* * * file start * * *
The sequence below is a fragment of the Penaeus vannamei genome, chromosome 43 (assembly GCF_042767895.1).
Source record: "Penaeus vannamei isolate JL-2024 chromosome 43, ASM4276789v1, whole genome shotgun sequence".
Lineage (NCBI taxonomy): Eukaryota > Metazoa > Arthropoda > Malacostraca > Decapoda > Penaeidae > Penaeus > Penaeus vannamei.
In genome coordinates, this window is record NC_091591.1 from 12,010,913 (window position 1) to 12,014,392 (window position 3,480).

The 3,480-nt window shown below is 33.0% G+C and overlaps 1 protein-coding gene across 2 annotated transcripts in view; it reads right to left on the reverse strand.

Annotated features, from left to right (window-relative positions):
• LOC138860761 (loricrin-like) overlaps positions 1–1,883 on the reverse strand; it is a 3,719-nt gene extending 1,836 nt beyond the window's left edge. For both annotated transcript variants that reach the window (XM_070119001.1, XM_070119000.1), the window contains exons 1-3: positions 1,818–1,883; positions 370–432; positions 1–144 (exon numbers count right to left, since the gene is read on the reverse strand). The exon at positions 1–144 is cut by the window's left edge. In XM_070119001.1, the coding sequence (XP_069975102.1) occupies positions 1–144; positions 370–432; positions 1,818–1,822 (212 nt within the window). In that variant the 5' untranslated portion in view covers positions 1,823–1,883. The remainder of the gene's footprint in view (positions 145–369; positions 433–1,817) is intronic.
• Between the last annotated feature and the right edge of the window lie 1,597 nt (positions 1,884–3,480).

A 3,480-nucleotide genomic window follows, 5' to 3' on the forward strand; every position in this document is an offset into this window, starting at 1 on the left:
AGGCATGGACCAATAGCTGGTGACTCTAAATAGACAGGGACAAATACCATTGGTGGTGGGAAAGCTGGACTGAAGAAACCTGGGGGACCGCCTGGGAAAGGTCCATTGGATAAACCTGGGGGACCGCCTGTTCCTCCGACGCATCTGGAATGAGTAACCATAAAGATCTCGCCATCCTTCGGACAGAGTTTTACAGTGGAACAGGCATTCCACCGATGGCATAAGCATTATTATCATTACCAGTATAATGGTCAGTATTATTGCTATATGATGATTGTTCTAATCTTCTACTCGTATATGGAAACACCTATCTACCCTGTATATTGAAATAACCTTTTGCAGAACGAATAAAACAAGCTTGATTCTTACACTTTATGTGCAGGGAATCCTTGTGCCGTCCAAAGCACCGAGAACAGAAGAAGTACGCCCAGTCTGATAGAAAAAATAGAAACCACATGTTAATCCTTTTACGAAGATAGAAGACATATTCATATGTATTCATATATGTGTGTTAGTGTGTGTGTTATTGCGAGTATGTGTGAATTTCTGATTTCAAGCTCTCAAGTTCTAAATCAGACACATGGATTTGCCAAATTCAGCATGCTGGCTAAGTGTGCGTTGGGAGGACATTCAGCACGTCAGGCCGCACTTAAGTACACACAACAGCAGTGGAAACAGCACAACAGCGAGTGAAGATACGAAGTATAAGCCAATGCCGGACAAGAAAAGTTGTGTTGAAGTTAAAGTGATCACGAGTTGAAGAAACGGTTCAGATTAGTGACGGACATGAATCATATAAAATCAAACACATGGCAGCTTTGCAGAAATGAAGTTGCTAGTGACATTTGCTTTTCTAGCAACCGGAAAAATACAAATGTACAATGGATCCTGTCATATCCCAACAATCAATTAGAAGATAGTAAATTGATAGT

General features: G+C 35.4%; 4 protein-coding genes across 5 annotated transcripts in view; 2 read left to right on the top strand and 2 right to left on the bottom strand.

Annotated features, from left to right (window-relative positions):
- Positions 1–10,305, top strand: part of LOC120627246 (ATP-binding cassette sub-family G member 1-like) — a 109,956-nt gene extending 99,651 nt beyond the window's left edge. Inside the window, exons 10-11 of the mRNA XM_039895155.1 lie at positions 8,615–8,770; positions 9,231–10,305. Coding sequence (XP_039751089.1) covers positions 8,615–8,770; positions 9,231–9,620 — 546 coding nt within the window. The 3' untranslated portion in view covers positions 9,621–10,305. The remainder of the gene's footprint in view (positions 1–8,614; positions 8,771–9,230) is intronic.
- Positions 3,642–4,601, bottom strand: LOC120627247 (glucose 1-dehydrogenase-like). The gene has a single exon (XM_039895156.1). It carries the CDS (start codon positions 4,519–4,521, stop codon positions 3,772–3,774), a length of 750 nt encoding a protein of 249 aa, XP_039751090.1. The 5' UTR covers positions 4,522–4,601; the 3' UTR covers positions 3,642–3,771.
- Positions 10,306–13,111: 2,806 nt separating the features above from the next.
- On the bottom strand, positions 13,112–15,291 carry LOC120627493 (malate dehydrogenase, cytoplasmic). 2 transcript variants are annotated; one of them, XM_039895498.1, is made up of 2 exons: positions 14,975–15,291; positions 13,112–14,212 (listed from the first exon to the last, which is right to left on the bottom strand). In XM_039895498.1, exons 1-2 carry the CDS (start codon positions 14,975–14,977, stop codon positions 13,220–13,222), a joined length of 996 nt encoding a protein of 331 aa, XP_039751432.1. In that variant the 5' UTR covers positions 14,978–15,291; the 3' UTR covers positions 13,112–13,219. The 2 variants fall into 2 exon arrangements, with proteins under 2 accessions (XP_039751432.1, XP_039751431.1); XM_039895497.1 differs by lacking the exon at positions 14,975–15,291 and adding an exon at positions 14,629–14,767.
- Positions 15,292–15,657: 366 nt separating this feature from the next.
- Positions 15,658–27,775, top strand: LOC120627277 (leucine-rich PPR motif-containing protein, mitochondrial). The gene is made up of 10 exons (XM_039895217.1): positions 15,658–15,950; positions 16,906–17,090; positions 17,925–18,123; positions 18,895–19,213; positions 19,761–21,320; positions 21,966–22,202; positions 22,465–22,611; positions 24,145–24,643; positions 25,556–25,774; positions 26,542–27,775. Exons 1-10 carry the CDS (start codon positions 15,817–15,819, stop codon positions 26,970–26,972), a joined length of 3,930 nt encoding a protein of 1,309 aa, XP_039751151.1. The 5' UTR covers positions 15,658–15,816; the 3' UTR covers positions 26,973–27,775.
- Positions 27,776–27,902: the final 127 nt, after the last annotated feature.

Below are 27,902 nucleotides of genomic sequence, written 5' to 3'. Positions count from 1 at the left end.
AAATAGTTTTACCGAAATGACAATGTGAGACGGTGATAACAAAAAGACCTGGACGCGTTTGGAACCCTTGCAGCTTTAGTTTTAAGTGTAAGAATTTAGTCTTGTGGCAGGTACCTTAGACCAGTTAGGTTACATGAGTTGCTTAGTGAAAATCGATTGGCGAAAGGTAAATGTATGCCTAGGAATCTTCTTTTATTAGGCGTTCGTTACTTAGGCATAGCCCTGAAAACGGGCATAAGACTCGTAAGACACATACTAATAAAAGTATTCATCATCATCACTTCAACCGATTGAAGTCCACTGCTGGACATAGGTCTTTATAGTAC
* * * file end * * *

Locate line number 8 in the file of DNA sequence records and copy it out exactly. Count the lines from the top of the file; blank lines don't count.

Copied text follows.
• Between the last annotated feature and the right edge of the window lie 1,597 nt (positions 1,884–3,480).